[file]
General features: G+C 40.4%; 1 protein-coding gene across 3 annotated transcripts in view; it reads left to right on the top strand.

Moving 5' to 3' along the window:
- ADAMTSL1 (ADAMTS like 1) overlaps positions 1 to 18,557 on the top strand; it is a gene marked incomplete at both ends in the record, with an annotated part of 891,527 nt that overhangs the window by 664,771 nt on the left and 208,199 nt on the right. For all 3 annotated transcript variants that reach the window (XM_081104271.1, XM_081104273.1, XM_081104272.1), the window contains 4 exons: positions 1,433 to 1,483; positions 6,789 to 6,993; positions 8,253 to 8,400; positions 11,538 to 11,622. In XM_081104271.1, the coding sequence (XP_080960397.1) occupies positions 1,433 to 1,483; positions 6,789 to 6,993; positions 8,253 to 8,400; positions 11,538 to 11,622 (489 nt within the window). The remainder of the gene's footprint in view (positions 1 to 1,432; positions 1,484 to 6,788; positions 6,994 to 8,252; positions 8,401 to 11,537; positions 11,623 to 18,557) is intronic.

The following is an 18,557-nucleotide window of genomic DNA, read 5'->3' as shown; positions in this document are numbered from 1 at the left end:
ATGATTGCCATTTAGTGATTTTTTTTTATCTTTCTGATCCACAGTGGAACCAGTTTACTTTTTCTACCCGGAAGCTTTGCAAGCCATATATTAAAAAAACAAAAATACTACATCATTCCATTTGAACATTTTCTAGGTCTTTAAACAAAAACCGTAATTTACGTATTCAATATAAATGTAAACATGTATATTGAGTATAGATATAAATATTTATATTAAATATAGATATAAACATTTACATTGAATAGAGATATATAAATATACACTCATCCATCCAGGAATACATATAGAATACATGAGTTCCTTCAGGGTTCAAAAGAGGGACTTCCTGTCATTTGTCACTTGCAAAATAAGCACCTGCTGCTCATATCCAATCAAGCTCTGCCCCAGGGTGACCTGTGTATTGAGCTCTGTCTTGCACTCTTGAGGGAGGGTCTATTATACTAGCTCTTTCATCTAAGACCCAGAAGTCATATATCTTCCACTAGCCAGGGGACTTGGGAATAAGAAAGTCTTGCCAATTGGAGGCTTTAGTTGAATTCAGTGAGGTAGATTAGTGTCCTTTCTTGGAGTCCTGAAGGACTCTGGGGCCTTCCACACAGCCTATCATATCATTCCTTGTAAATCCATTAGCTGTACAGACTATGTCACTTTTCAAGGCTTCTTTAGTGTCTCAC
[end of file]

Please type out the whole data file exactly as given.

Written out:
General features: G+C 40.4%; 1 protein-coding gene across 3 annotated transcripts in view; it reads left to right on the top strand.

Moving 5' to 3' along the window:
- ADAMTSL1 (ADAMTS like 1) overlaps positions 1 to 18,557 on the top strand; it is a gene marked incomplete at both ends in the record, with an annotated part of 891,527 nt that overhangs the window by 664,771 nt on the left and 208,199 nt on the right. For all 3 annotated transcript variants that reach the window (XM_081104271.1, XM_081104273.1, XM_081104272.1), the window contains 4 exons: positions 1,433 to 1,483; positions 6,789 to 6,993; positions 8,253 to 8,400; positions 11,538 to 11,622. In XM_081104271.1, the coding sequence (XP_080960397.1) occupies positions 1,433 to 1,483; positions 6,789 to 6,993; positions 8,253 to 8,400; positions 11,538 to 11,622 (489 nt within the window). The remainder of the gene's footprint in view (positions 1 to 1,432; positions 1,484 to 6,788; positions 6,994 to 8,252; positions 8,401 to 11,537; positions 11,623 to 18,557) is intronic.

The following is an 18,557-nucleotide window of genomic DNA, read 5'->3' as shown; positions in this document are numbered from 1 at the left end:
ATGATTGCCATTTAGTGATTTTTTTTTATCTTTCTGATCCACAGTGGAACCAGTTTACTTTTTCTACCCGGAAGCTTTGCAAGCCATATATTAAAAAAACAAAAATACTACATCATTCCATTTGAACATTTTCTAGGTCTTTAAACAAAAACCGTAATTTACGTATTCAATATAAATGTAAACATGTATATTGAGTATAGATATAAATATTTATATTAAATATAGATATAAACATTTACATTGAATAGAGATATATAAATATACACTCATCCATCCAGGAATACATATAGAATACATGAGTTCCTTCAGGGTTCAAAAGAGGGACTTCCTGTCATTTGTCACTTGCAAAATAAGCACCTGCTGCTCATATCCAATCAAGCTCTGCCCCAGGGTGACCTGTGTATTGAGCTCTGTCTTGCACTCTTGAGGGAGGGTCTATTATACTAGCTCTTTCATCTAAGACCCAGAAGTCATATATCTTCCACTAGCCAGGGGACTTGGGAATAAGAAAGTCTTGCCAATTGGAGGCTTTAGTTGAATTCAGTGAGGTAGATTAGTGTCCTTTCTTGGAGTCCTGAAGGACTCTGGGGCCTTCCACACAGCCTATCATATCATTCCTTGTAAATCCATTAGCTGTACAGACTATGTCACTTTTCAAGGCTTCTTTAGTGTCTCAC